P.S. I USE ARCH

submitted by /u/TemporaryUser10
[link] [comments]

LXer: How To Create Or Increase Swap Space In Linux

Monday 15th of January 2018 03:17:55 AM
The operating system makes use of swap space when its available physical memory (RAM) is running out due to ever demanding applications. In this situation, the operating system moves the inactive pages in physical memory to swap space.

LXer: Meet Nextcloud Talk, World's First Self-Hosted, Encrypted Communication Platform

Monday 15th of January 2018 01:23:33 AM
Nextcloud informs Softpedia today on the general availability of Nextcloud Talk, world's first self-hosted, enterprise-ready, and end-to-end encrypted audio/video and chat communication platform.

Reddit: Ubuntu 17.10

Monday 15th of January 2018 01:16:48 AM

I recently started using Linux and think it is wonderful. Here are my thoughts on it.

(http://duckfartsunlimited.blogspot.com/2018/01/ubuntu-1710-is-fantastic.html)

submitted by /u/DuckFarts99
[link] [comments]

Phoronix: Linux 4.15-rc8 Released As The Last Before Final

Monday 15th of January 2018 12:19:30 AM
Linus Torvalds has released Linux 4.15-rc8 as the last planned release candidate prior to officially debuting Linux 4.15 next weekend...

LXer: Ansible Tutorial: Intorduction to simple Ansible commands

Sunday 14th of January 2018 11:29:11 PM
Ansible is an open source configuration tool; that is used to deploy, configure & manage servers. Ansible is one of the easiest automation tool to learn and master. It does not require you to learn complicated programming language like ruby (used in puppet & chef) & uses YAML

Reddit: LKML [.org] has ascended to the cloud and is back up!

Sunday 14th of January 2018 10:56:34 PM

I may write up some more details later, but it's almost midnight over here so time for bed.

submitted by /u/real_jap
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Phoronix: Freedreno Gallium3D Lands A5xx Texture Tiling For Better Performance

Sunday 14th of January 2018 10:45:03 PM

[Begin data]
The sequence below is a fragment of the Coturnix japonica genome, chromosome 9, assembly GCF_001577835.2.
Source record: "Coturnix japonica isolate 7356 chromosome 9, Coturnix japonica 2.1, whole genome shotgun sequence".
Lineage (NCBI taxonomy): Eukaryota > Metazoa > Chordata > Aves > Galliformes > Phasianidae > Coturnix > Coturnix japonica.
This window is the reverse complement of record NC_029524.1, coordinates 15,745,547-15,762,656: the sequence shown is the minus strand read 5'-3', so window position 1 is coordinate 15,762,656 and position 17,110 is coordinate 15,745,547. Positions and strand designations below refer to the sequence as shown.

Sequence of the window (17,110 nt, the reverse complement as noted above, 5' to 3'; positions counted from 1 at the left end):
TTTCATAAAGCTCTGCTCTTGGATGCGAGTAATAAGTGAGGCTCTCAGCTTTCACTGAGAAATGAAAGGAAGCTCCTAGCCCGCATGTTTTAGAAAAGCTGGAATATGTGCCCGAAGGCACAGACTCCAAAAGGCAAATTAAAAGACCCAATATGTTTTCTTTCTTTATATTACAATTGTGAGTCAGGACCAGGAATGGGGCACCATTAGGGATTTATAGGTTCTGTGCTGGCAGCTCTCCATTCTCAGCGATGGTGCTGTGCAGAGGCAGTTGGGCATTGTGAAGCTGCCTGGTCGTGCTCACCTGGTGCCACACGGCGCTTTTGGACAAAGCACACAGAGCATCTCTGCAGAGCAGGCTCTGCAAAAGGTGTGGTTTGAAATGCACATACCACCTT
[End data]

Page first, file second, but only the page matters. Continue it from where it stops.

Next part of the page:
Freedreno lead developer Rob Clark has landed initial support for texture tiling with Qualcomm Adreno A5xx graphics hardware...

LXer: Getting Quake 4 to run on a modern Linux system

Sunday 14th of January 2018 09:34:49 PM
Having already gone to the trouble of getting the original Doom 3 binary working on my modern Arch Linux system a few months back, it made me wonder just how much effort it would take to get the closed source Quake 4 port up and running again as well.

Reddit: MX Linux MX-17 Horizon - Shaping up beautifully

Sunday 14th of January 2018 09:33:28 PM

TuxMachines: Games: CAPS0ff, Godot, Quake 4, Event[0], Cold Space, Tale of Toast

Sunday 14th of January 2018 09:15:33 PM
  • Introducing the CAPS0ff Project

    It's no secret that I love classic video games. Fortunately, thanks to emulation, many of the classic arcade games still can be enjoyed and forever will be available via digital copies of the ROM chips. Sadly, some older systems have protection, making them impossible to dump into ROMs properly. If the chips can't be dumped, how will you ever get a digital copy of the ROM data? Well, the folks over at the CAPS0ff blog actually are disassembling the original chips and painstakingly transcribing the contents one bit at a time. They're literally looking at the chips and determining the 1s and 0s burned onto them.